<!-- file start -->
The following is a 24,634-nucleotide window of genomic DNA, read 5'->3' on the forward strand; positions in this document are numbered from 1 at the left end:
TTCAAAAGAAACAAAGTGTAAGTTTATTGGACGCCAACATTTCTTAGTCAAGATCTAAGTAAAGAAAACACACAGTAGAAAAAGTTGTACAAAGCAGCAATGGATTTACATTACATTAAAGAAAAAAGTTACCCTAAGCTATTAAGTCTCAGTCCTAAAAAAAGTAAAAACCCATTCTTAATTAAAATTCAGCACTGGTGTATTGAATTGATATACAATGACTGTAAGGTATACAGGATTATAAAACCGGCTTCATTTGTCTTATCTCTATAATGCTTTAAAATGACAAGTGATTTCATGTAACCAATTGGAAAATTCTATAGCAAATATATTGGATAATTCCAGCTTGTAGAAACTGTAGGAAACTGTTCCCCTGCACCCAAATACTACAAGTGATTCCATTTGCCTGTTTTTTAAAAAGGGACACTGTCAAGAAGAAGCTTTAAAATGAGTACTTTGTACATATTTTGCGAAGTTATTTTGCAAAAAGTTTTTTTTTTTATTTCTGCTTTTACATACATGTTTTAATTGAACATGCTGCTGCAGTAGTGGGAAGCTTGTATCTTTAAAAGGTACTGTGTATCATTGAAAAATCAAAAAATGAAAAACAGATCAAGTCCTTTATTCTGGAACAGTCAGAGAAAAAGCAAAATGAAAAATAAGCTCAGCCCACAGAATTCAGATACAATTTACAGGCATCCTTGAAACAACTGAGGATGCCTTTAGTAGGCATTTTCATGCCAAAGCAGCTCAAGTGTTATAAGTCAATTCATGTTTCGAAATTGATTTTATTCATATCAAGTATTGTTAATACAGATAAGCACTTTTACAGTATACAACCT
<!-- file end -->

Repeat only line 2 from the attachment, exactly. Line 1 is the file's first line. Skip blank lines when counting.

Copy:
TTCAAAAGAAACAAAGTGTAAGTTTATTGGACGCCAACATTTCTTAGTCAAGATCTAAGTAAAGAAAACACACAGTAGAAAAAGTTGTACAAAGCAGCAATGGATTTACATTACATTAAAGAAAAAAGTTACCCTAAGCTATTAAGTCTCAGTCCTAAAAAAAGTAAAAACCCATTCTTAATTAAAATTCAGCACTGGTGTATTGAATTGATATACAATGACTGTAAGGTATACAGGATTATAAAACCGGCTTCATTTGTCTTATCTCTATAATGCTTTAAAATGACAAGTGATTTCATGTAACCAATTGGAAAATTCTATAGCAAATATATTGGATAATTCCAGCTTGTAGAAACTGTAGGAAACTGTTCCCCTGCACCCAAATACTACAAGTGATTCCATTTGCCTGTTTTTTAAAAAGGGACACTGTCAAGAAGAAGCTTTAAAATGAGTACTTTGTACATATTTTGCGAAGTTATTTTGCAAAAAGTTTTTTTTTTTATTTCTGCTTTTACATACATGTTTTAATTGAACATGCTGCTGCAGTAGTGGGAAGCTTGTATCTTTAAAAGGTACTGTGTATCATTGAAAAATCAAAAAATGAAAAACAGATCAAGTCCTTTATTCTGGAACAGTCAGAGAAAAAGCAAAATGAAAAATAAGCTCAGCCCACAGAATTCAGATACAATTTACAGGCATCCTTGAAACAACTGAGGATGCCTTTAGTAGGCATTTTCATGCCAAAGCAGCTCAAGTGTTATAAGTCAATTCATGTTTCGAAATTGATTTTATTCATATCAAGTATTGTTAATACAGATAAGCACTTTTACAGTATACAACCT